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Title: Discovery of the Youngest Toba Tuff in South Africa; Challenges of Extremely Low Abundance Cryptotephra
The 74 ka Youngest Toba Tuff (YTT) was discovered as cryptotephra in South African archaeological sites at Pinnacle Point (PP) 5-6N, Vleesbaai [1] and Klasies River on the Indian Ocean, and the Diepkloof Rock Shelter on the Atlantic coast nearly 750 km west of PP. The YTT eruption distributed tephra across eastern and southern Africa and provides a widespread isochron useful for dating archaeological deposits, testing age models, and precisely determining the timing of changes in human behavior. At PP, we demonstrated that the MIS 4-5 transition began just before the YTT eruption. Humans thrived both through the YTT event and the changing climate, and important changes in technology occurred just after the Toba eruption [1]. Controversy related to trapped charge age models at the Diepkloof rock shelter [2,3] were resolved by identifying YTT at a location in the stratigraphic section that confirmed the Jacobs et al. [2] model for the site, confirming that technological changes similar to those observed at PP occurred synchronously to those at Diepkloof, not substantially before as suggested by a prior published age model [3]. Processing samples with very low abundance cryptotephra, such as that found in South Africa, is a challenge and requires revision more » of standard laboratory techniques. Samples with high organic or clay content benefit by being treated with 10% HCl and 3% hydrogen peroxide (H2O2). This step does not degrade shard integrity or affect chemistry and is useful in separating shards from clay and organic particles allowing better recovery in heavy liquids. We also modified the heavy liquid density range from 1.95 - 2.55 to 2.2 - 2.5 g/cm3 to more effectively remove quartz and feldspar as well as biogenic silica. This density range captures shards ranging from rhyolite to dacite in composition. [1] Smith, E. I. et al. Nature 555, 511, 2018 [2] Jacobs, Z. & Roberts, R. G. Journal of Archaeological Science 63, 175-192, 2015. [3] Tribolo, C. et al. Journal of Archaeological Science 40, 3401-3411 2013. « less
Authors:
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Award ID(s):
1917173
Publication Date:
NSF-PAR ID:
10278334
Journal Name:
Annual VM Goldschmidt Conference
ISSN:
1945-7022
Sponsoring Org:
National Science Foundation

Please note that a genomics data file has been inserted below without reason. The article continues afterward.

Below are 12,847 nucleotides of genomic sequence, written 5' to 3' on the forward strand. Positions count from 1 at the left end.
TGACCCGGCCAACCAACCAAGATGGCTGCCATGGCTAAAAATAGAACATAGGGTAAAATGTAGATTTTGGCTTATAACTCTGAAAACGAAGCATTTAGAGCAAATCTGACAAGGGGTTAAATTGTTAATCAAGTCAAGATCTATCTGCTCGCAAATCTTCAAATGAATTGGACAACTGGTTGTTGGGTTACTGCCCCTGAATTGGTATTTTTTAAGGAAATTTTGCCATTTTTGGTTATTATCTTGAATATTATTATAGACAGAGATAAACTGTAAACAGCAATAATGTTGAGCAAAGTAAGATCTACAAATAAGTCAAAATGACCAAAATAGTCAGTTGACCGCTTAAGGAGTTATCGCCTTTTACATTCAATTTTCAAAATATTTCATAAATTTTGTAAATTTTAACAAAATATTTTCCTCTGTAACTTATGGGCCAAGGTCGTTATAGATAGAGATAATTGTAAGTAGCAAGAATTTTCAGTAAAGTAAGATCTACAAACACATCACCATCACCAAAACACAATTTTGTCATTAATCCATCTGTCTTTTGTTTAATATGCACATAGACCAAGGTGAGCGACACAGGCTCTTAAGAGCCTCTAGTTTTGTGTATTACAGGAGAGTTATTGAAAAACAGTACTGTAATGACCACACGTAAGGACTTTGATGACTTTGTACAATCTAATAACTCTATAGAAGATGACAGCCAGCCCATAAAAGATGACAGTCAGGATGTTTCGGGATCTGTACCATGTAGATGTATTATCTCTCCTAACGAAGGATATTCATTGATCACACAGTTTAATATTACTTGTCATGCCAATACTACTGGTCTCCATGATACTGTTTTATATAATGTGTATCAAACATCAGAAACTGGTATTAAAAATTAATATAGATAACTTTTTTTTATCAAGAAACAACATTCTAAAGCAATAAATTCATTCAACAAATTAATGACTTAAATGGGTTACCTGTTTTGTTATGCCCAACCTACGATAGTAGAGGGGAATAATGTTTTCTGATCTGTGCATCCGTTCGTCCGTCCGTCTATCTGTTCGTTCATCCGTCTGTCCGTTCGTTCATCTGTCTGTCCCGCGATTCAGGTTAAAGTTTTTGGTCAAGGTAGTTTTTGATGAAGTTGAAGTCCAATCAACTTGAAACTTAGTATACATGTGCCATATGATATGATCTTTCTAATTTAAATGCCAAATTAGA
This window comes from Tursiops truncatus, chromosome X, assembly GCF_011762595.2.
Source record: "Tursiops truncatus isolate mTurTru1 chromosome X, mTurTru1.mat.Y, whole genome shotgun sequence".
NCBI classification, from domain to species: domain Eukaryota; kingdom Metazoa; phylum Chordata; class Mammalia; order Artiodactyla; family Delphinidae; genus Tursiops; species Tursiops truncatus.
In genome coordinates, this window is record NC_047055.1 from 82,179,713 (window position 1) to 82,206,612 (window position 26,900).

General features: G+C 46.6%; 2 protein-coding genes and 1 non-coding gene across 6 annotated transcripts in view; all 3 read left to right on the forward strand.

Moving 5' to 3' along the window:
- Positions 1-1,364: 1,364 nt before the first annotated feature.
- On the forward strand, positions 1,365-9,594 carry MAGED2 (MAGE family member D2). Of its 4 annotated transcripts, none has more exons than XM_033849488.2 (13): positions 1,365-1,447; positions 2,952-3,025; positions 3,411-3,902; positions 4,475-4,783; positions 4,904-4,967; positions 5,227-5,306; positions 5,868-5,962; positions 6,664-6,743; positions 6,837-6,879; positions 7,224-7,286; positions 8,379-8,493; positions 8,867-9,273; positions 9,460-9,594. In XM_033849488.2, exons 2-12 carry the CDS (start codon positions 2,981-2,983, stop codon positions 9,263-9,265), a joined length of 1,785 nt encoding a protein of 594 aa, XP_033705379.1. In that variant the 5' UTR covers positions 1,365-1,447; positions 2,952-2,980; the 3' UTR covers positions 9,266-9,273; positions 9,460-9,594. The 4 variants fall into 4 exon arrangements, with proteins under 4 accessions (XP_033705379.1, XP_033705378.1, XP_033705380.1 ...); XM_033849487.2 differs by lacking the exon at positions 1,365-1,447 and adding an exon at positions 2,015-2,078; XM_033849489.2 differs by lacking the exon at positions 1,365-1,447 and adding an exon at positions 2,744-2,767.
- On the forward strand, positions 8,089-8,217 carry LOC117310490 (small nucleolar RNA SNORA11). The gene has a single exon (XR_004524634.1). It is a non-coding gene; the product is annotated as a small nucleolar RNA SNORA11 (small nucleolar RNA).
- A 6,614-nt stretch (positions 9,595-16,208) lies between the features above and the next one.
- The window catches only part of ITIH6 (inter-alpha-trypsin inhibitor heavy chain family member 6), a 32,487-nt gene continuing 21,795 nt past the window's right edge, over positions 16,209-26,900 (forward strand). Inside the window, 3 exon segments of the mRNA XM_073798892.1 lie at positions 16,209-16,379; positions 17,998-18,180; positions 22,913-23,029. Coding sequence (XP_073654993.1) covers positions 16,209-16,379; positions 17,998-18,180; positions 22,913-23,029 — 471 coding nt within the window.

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Using the offline decoder and postprocessor, the model performed at 36.23% sensitivity with 9.52 FAs per 24 hours. The trained model was then evaluated with the online modules. The current performance of the overall online system is 45.80% sensitivity with 28.14 FAs per 24 hours. Table 2 summarizes the performances of these systems. The performance of the online system deviates from the offline P1 model because the online postprocessor fails to combine the events as the seizure probability fluctuates during an event. The modules in the online system add a total of 11.1 seconds of delay for processing each second of the data, as shown in Figure 3. In practice, we also count the time for loading the model and starting the visualizer block. When we consider these facts, the system consumes 15 seconds to display the first hypothesis. The system detects seizure onsets with an average latency of 15 seconds. Implementing an automatic seizure detection model in real time is not trivial. We used a variety of techniques such as the file locking mechanism, multithreading, circular buffers, real-time event decoding, and signal-decision plotting to realize the system. A video demonstrating the system is available at: https://www.isip.piconepress.com/projects/nsf_pfi_tt/resources/videos/realtime_eeg_analysis/v2.5.1/video_2.5.1.mp4. The final conference submission will include a more detailed analysis of the online performance of each module. ACKNOWLEDGMENTS Research reported in this publication was most recently supported by the National Science Foundation Partnership for Innovation award number IIP-1827565 and the Pennsylvania Commonwealth Universal Research Enhancement Program (PA CURE). Any opinions, findings, and conclusions or recommendations expressed in this material are those of the author(s) and do not necessarily reflect the official views of any of these organizations. REFERENCES [1] A. Craik, Y. He, and J. L. Contreras-Vidal, “Deep learning for electroencephalogram (EEG) classification tasks: a review,” J. Neural Eng., vol. 16, no. 3, p. 031001, 2019. https://doi.org/10.1088/1741-2552/ab0ab5. [2] A. C. Bridi, T. Q. Louro, and R. C. L. Da Silva, “Clinical Alarms in intensive care: implications of alarm fatigue for the safety of patients,” Rev. Lat. Am. Enfermagem, vol. 22, no. 6, p. 1034, 2014. https://doi.org/10.1590/0104-1169.3488.2513. [3] M. Golmohammadi, V. Shah, I. Obeid, and J. Picone, “Deep Learning Approaches for Automatic Seizure Detection from Scalp Electroencephalograms,” in Signal Processing in Medicine and Biology: Emerging Trends in Research and Applications, 1st ed., I. Obeid, I. Selesnick, and J. Picone, Eds. New York, New York, USA: Springer, 2020, pp. 233–274. https://doi.org/10.1007/978-3-030-36844-9_8. [4] “CFM Olympic Brainz Monitor.” [Online]. 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